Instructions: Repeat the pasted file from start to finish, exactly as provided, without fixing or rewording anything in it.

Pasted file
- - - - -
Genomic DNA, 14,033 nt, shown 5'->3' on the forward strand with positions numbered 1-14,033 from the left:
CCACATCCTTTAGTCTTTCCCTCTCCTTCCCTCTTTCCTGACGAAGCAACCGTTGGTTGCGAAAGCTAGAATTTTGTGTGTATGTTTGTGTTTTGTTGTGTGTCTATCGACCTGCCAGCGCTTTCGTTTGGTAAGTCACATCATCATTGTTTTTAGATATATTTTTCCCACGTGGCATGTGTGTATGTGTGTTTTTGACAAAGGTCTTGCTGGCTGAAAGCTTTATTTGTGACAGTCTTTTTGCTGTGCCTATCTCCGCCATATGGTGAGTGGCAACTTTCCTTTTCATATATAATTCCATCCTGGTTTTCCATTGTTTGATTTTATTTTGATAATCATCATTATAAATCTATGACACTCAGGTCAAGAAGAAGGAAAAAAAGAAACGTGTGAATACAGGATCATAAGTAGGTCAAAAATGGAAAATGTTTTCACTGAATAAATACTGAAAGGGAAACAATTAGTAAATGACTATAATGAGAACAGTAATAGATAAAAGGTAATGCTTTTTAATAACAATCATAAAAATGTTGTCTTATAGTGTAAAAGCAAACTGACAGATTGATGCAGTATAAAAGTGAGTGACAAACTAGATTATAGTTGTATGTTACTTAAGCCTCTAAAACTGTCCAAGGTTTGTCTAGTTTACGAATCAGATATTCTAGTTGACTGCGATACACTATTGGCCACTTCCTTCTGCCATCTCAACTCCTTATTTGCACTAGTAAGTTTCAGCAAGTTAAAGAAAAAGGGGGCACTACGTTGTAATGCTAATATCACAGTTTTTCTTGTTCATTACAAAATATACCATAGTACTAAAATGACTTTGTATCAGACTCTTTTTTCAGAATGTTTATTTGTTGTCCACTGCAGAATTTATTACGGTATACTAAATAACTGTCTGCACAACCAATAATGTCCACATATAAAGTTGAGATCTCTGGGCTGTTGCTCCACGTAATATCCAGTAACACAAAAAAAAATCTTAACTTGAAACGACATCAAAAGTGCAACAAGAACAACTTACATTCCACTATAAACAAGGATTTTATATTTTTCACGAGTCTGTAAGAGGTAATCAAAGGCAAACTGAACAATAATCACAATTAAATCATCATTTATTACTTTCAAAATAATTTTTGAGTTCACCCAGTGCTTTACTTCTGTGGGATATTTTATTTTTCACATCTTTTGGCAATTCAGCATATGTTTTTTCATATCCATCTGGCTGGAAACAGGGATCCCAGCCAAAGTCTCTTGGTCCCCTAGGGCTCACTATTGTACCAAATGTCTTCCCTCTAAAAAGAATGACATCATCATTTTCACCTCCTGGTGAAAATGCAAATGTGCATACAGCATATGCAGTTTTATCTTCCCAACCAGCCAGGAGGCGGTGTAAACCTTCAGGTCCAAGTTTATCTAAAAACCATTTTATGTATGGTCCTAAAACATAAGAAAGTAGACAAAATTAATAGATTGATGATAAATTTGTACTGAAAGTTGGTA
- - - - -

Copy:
Genomic DNA, 14,033 nt, shown 5'->3' on the forward strand with positions numbered 1-14,033 from the left:
CCACATCCTTTAGTCTTTCCCTCTCCTTCCCTCTTTCCTGACGAAGCAACCGTTGGTTGCGAAAGCTAGAATTTTGTGTGTATGTTTGTGTTTTGTTGTGTGTCTATCGACCTGCCAGCGCTTTCGTTTGGTAAGTCACATCATCATTGTTTTTAGATATATTTTTCCCACGTGGCATGTGTGTATGTGTGTTTTTGACAAAGGTCTTGCTGGCTGAAAGCTTTATTTGTGACAGTCTTTTTGCTGTGCCTATCTCCGCCATATGGTGAGTGGCAACTTTCCTTTTCATATATAATTCCATCCTGGTTTTCCATTGTTTGATTTTATTTTGATAATCATCATTATAAATCTATGACACTCAGGTCAAGAAGAAGGAAAAAAAGAAACGTGTGAATACAGGATCATAAGTAGGTCAAAAATGGAAAATGTTTTCACTGAATAAATACTGAAAGGGAAACAATTAGTAAATGACTATAATGAGAACAGTAATAGATAAAAGGTAATGCTTTTTAATAACAATCATAAAAATGTTGTCTTATAGTGTAAAAGCAAACTGACAGATTGATGCAGTATAAAAGTGAGTGACAAACTAGATTATAGTTGTATGTTACTTAAGCCTCTAAAACTGTCCAAGGTTTGTCTAGTTTACGAATCAGATATTCTAGTTGACTGCGATACACTATTGGCCACTTCCTTCTGCCATCTCAACTCCTTATTTGCACTAGTAAGTTTCAGCAAGTTAAAGAAAAAGGGGGCACTACGTTGTAATGCTAATATCACAGTTTTTCTTGTTCATTACAAAATATACCATAGTACTAAAATGACTTTGTATCAGACTCTTTTTTCAGAATGTTTATTTGTTGTCCACTGCAGAATTTATTACGGTATACTAAATAACTGTCTGCACAACCAATAATGTCCACATATAAAGTTGAGATCTCTGGGCTGTTGCTCCACGTAATATCCAGTAACACAAAAAAAAATCTTAACTTGAAACGACATCAAAAGTGCAACAAGAACAACTTACATTCCACTATAAACAAGGATTTTATATTTTTCACGAGTCTGTAAGAGGTAATCAAAGGCAAACTGAACAATAATCACAATTAAATCATCATTTATTACTTTCAAAATAATTTTTGAGTTCACCCAGTGCTTTACTTCTGTGGGATATTTTATTTTTCACATCTTTTGGCAATTCAGCATATGTTTTTTCATATCCATCTGGCTGGAAACAGGGATCCCAGCCAAAGTCTCTTGGTCCCCTAGGGCTCACTATTGTACCAAATGTCTTCCCTCTAAAAAGAATGACATCATCATTTTCACCTCCTGGTGAAAATGCAAATGTGCATACAGCATATGCAGTTTTATCTTCCCAACCAGCCAGGAGGCGGTGTAAACCTTCAGGTCCAAGTTTATCTAAAAACCATTTTATGTATGGTCCTAAAACATAAGAAAGTAGACAAAATTAATAGATTGATGATAAATTTGTACTGAAAGTTGGTA